Ohh, and before you start guessing, I’m talking about Jeff Bezos – CEO of Amazon.
You know, a lot of times, it’s easier for us to draw money lessons from speeches delivered by the wealthy or books written by them.
But sometimes, all we need to do is to take a look at their lifestyle and their actions to see what we need to learn and apply to our own lives.
This is not a grass-to-grace story of once upon a time when Jeff Bezos was poor or something. In this piece, we’d be taking a pause to look at what Jeff Bezos did (or didn’t do) even while he was rich.
Now, it’s true that the little things count – cooking your food instead of ordering takeout every day, sharing rides with your friends and splitting the costs, etc. These costs add up.
But make no mistake, if you cook your food on Monday, share rides with your friends on Tuesday and Wednesday to cut costs, and then decide to empty your savings on an iPhone 13 on Thursday taking you back to zero, that’s not wisdom.
Once again, these little costs add up, and it’s good to cut costs as often as you can. This is why this is probably my favourite Streetwise episode yet.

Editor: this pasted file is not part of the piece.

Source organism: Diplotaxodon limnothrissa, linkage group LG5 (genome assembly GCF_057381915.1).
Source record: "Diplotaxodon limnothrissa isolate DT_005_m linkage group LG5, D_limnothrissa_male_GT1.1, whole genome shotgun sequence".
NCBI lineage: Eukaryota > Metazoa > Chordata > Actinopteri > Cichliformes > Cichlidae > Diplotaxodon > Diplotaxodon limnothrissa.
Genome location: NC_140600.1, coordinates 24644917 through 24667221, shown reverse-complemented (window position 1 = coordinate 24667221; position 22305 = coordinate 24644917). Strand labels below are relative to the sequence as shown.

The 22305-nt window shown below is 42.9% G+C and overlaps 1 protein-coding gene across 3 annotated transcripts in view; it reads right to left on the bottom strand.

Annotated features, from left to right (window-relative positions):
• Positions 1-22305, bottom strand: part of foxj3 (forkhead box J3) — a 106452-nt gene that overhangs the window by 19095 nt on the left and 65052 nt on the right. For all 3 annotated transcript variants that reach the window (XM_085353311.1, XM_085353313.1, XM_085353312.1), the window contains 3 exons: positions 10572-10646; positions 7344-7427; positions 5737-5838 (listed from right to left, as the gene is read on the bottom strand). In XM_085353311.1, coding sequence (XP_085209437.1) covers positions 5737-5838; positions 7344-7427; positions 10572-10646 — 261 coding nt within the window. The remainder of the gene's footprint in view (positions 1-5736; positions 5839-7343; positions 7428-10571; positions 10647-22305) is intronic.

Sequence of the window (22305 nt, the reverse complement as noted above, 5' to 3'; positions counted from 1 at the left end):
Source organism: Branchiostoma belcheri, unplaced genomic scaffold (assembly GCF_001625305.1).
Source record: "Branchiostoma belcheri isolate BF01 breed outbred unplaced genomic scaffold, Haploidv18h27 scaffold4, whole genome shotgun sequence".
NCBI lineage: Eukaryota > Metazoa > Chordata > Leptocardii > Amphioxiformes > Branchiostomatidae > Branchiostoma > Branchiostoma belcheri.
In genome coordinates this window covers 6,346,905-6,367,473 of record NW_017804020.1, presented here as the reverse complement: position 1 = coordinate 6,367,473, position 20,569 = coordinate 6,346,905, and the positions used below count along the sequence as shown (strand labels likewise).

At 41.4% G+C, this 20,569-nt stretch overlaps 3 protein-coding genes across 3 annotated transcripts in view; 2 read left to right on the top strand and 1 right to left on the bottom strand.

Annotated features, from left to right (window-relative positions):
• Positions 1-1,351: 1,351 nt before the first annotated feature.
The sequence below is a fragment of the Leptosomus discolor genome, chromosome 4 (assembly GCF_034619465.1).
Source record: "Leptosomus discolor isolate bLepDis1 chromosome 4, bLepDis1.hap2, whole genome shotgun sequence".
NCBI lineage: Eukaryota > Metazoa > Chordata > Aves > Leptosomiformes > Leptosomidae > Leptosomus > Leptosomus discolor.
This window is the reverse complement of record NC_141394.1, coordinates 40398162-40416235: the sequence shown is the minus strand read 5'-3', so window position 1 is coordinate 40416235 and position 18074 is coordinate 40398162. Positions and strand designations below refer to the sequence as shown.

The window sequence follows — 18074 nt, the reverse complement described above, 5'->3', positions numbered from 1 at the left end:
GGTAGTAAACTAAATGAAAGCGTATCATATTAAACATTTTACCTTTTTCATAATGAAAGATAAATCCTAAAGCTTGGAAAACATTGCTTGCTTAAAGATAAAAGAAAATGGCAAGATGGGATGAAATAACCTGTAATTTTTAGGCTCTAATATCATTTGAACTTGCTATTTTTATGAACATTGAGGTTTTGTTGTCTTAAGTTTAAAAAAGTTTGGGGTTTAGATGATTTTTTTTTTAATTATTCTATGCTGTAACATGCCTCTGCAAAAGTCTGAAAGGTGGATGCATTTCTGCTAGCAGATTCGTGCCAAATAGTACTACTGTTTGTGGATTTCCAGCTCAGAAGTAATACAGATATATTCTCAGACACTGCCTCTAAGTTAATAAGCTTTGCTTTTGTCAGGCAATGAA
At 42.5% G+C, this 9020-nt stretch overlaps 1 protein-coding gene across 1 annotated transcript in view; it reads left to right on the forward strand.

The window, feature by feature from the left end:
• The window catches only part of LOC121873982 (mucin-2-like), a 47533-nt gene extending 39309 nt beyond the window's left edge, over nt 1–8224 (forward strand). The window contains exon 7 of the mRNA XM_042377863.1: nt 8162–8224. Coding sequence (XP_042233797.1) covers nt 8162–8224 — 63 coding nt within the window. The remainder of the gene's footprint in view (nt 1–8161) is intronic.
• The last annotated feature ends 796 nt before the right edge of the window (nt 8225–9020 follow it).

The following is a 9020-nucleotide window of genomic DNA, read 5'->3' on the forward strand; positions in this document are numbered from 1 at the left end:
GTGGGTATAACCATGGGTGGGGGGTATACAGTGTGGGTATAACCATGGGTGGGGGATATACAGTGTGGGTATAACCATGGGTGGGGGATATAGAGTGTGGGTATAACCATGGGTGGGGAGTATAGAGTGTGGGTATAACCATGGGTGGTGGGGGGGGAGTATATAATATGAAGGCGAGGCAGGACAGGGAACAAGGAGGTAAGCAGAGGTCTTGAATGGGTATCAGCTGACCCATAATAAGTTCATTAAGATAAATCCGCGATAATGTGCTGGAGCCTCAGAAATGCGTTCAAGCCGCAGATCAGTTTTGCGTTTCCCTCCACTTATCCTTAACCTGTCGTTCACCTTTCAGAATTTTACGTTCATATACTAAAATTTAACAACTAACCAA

However, there has to be a balance.
From when Amazon had only 10 employees until Jeff Bezos’ net worth sat at over 12 billion dollars, he drove a 1987 Chevrolet Blazer. After he felt like he needed an upgrade, he went for a Honda Accord in 1997, and then a later-generation Honda the next time he was car shopping.
This is not to say that you shouldn’t buy expensive things or treat yourself to some luxury once in a while if you can afford it.
It’s basically to hint at you to maybe consider choosing this as the kind of “peer pressure” you get influenced by.
Obviously, the reason Bezos didn’t get a Maybach or Bentley is not that he couldn’t afford to. That would be the last reason, seeing as his net worth can give the world a monthly allowance comfortably.
His choice was based on his priorities and personal preference.
Yours should be too.
Not on peer pressure. Not on your ego pushing you to buy things to prove you belong to a certain class.
Is it a coincidence that this post is coming shortly after the release of the new iPhone 13 lineup? Maybe, maybe not.
But one thing is certain, just like Morgan Housel put it in his book “The Psychology of Money”: “Spending money to show people how much money you have is the fastest way to have less money.”
A word, they say, is enough. Or don’t you think so?
If you found this post helpful, please share with your friend that’s about to empty their savings to buy an iPhone 13 Pro Max. Save a life today.